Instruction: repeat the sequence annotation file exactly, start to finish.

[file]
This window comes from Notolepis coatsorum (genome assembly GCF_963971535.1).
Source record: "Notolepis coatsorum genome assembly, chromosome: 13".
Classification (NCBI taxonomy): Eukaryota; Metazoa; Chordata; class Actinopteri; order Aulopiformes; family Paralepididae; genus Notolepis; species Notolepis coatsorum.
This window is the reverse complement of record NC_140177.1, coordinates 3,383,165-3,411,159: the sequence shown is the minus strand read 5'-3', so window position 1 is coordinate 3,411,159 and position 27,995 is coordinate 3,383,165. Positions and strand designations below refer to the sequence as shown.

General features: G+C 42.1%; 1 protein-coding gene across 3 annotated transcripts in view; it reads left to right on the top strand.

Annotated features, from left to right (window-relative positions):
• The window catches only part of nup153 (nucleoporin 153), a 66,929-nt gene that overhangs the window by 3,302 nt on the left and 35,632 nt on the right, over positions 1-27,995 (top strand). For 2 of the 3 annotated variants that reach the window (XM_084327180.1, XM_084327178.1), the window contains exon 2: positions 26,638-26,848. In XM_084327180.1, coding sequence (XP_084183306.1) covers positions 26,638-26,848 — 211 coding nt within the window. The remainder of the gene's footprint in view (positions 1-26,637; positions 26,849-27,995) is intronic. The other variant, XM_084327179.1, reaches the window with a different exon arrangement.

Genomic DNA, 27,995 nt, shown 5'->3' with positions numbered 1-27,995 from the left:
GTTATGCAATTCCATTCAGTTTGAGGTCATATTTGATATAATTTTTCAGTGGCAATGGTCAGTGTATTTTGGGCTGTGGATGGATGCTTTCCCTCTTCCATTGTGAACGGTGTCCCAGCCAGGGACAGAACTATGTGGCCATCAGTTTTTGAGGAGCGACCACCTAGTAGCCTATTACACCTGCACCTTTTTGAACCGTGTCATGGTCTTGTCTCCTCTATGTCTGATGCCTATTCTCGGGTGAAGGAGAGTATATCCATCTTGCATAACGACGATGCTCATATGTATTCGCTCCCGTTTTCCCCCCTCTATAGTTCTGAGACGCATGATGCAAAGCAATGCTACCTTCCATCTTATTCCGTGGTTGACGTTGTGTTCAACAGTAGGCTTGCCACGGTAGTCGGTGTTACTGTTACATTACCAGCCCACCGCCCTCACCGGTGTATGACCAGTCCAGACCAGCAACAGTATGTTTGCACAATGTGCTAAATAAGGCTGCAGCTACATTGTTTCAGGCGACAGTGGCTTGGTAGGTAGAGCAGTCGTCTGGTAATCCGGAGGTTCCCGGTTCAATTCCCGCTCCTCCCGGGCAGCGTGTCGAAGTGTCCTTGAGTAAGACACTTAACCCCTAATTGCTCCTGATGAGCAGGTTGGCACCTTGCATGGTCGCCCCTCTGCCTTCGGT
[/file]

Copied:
This window comes from Notolepis coatsorum (genome assembly GCF_963971535.1).
Source record: "Notolepis coatsorum genome assembly, chromosome: 13".
Classification (NCBI taxonomy): Eukaryota; Metazoa; Chordata; class Actinopteri; order Aulopiformes; family Paralepididae; genus Notolepis; species Notolepis coatsorum.
This window is the reverse complement of record NC_140177.1, coordinates 3,383,165-3,411,159: the sequence shown is the minus strand read 5'-3', so window position 1 is coordinate 3,411,159 and position 27,995 is coordinate 3,383,165. Positions and strand designations below refer to the sequence as shown.

General features: G+C 42.1%; 1 protein-coding gene across 3 annotated transcripts in view; it reads left to right on the top strand.

Annotated features, from left to right (window-relative positions):
• The window catches only part of nup153 (nucleoporin 153), a 66,929-nt gene that overhangs the window by 3,302 nt on the left and 35,632 nt on the right, over positions 1-27,995 (top strand). For 2 of the 3 annotated variants that reach the window (XM_084327180.1, XM_084327178.1), the window contains exon 2: positions 26,638-26,848. In XM_084327180.1, coding sequence (XP_084183306.1) covers positions 26,638-26,848 — 211 coding nt within the window. The remainder of the gene's footprint in view (positions 1-26,637; positions 26,849-27,995) is intronic. The other variant, XM_084327179.1, reaches the window with a different exon arrangement.

Genomic DNA, 27,995 nt, shown 5'->3' with positions numbered 1-27,995 from the left:
GTTATGCAATTCCATTCAGTTTGAGGTCATATTTGATATAATTTTTCAGTGGCAATGGTCAGTGTATTTTGGGCTGTGGATGGATGCTTTCCCTCTTCCATTGTGAACGGTGTCCCAGCCAGGGACAGAACTATGTGGCCATCAGTTTTTGAGGAGCGACCACCTAGTAGCCTATTACACCTGCACCTTTTTGAACCGTGTCATGGTCTTGTCTCCTCTATGTCTGATGCCTATTCTCGGGTGAAGGAGAGTATATCCATCTTGCATAACGACGATGCTCATATGTATTCGCTCCCGTTTTCCCCCCTCTATAGTTCTGAGACGCATGATGCAAAGCAATGCTACCTTCCATCTTATTCCGTGGTTGACGTTGTGTTCAACAGTAGGCTTGCCACGGTAGTCGGTGTTACTGTTACATTACCAGCCCACCGCCCTCACCGGTGTATGACCAGTCCAGACCAGCAACAGTATGTTTGCACAATGTGCTAAATAAGGCTGCAGCTACATTGTTTCAGGCGACAGTGGCTTGGTAGGTAGAGCAGTCGTCTGGTAATCCGGAGGTTCCCGGTTCAATTCCCGCTCCTCCCGGGCAGCGTGTCGAAGTGTCCTTGAGTAAGACACTTAACCCCTAATTGCTCCTGATGAGCAGGTTGGCACCTTGCATGGTCGCCCCTCTGCCTTCGGT